Milk Machine Aims to Hook Kids on Chemical SweetenersSaturday, March 2, 2013
Because the market is swamped with sugar beverages disguised as “vitamin water” and “energy drinks,” milk is no longer the American household staple. Milk consumption has been declining rapidly, and while all sorts of reasons are trotted out, the reality is that people have become educated just enough that they are suspicious of grocery store milk due to the use of recombinant bovine growth hormone (rBGH) in cattle to boost milk production at decreased costs. Folks are becoming aware of the tricks of the industrial food machine, and they are beginning to question the status quo.
As a solution to sagging milk sales, the International Dairy Foods Association (IDFA) and the National Milk Producers Federation (NMPF) are petitioning the FDA to “amend the standard identity of milk” and other dairy products. That is, the proposed solution to sluggish industry sales is to hook more children on dairy products by adding chemical sweeteners. Dairy special interests want to be able to add high fructose corn syrup, aspartame, and other chemicals to milk while bypassing the requirement that the products be labeled “artificially sweetened.” The attempt is to pass this off as a health benefit for children because the chemical sweeteners are not considered to be sugar. A portion of the proposed rule reads as follows:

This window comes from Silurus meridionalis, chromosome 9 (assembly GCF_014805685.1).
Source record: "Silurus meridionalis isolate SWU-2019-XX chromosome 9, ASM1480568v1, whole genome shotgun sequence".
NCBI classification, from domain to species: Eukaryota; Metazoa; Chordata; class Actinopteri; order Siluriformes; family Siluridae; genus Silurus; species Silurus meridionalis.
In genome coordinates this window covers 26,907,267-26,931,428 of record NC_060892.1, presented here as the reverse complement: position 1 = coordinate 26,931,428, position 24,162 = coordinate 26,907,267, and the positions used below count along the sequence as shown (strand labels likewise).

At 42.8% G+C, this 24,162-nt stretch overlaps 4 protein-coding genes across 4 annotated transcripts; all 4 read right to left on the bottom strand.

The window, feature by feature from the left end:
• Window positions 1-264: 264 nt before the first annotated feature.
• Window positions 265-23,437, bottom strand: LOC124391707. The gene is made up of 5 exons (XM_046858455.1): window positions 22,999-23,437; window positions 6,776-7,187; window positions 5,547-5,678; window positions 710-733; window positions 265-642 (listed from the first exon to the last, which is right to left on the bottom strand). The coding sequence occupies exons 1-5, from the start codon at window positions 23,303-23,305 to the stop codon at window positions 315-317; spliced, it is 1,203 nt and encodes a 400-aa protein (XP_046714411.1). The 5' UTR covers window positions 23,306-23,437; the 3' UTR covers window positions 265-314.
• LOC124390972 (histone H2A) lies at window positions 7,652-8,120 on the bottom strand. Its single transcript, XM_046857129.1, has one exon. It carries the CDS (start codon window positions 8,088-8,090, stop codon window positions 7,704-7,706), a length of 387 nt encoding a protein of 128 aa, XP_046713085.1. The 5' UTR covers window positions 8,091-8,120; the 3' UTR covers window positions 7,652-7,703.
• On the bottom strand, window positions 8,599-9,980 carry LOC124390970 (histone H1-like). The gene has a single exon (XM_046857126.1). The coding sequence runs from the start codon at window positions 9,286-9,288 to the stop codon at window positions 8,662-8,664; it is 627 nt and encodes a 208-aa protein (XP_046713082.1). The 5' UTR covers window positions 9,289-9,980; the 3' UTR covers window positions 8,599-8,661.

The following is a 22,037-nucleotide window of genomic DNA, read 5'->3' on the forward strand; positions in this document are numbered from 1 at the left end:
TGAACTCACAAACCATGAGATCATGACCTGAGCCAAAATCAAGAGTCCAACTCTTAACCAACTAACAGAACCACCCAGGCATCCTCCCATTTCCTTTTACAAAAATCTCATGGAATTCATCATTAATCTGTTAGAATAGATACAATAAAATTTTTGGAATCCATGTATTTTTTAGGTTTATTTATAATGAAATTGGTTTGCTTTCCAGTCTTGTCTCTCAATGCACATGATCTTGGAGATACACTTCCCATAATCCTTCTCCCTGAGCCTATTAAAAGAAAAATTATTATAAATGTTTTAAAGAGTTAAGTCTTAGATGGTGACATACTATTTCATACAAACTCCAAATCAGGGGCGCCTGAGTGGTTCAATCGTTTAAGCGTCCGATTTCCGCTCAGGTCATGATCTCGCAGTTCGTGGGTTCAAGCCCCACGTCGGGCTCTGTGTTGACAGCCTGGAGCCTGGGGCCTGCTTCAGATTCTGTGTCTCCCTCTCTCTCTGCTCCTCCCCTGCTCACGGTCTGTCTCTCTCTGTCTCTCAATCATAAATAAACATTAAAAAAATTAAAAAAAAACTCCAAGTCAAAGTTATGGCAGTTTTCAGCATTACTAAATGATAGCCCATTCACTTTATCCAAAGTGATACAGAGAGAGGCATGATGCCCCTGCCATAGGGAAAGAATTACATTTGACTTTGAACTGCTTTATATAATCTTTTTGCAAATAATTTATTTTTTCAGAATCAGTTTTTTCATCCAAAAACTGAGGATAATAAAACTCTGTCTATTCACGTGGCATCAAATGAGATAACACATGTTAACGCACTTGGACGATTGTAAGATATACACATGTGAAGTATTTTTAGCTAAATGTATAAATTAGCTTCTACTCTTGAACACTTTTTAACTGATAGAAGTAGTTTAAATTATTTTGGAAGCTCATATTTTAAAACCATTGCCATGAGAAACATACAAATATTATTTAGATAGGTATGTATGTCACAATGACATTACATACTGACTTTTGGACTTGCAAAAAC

IDFA and NMPF state that the proposed amendments would promote more healthful eating practices and reduce childhood obesity by providing for lower-calorie flavored milk products. They state that lower-calorie flavored milk would particularly benefit school children who, according to IDFA and NMPF, are more inclined to drink flavored milk than unflavored milk at school. As further support for the petition, IDFA and NMPF state that the proposed amendments would assist in meeting several initiatives aimed at improving the nutrition and health profile of food served in the nation’s schools. Those initiatives include state-level programs designed to limit the quantity of sugar served to children during the school day.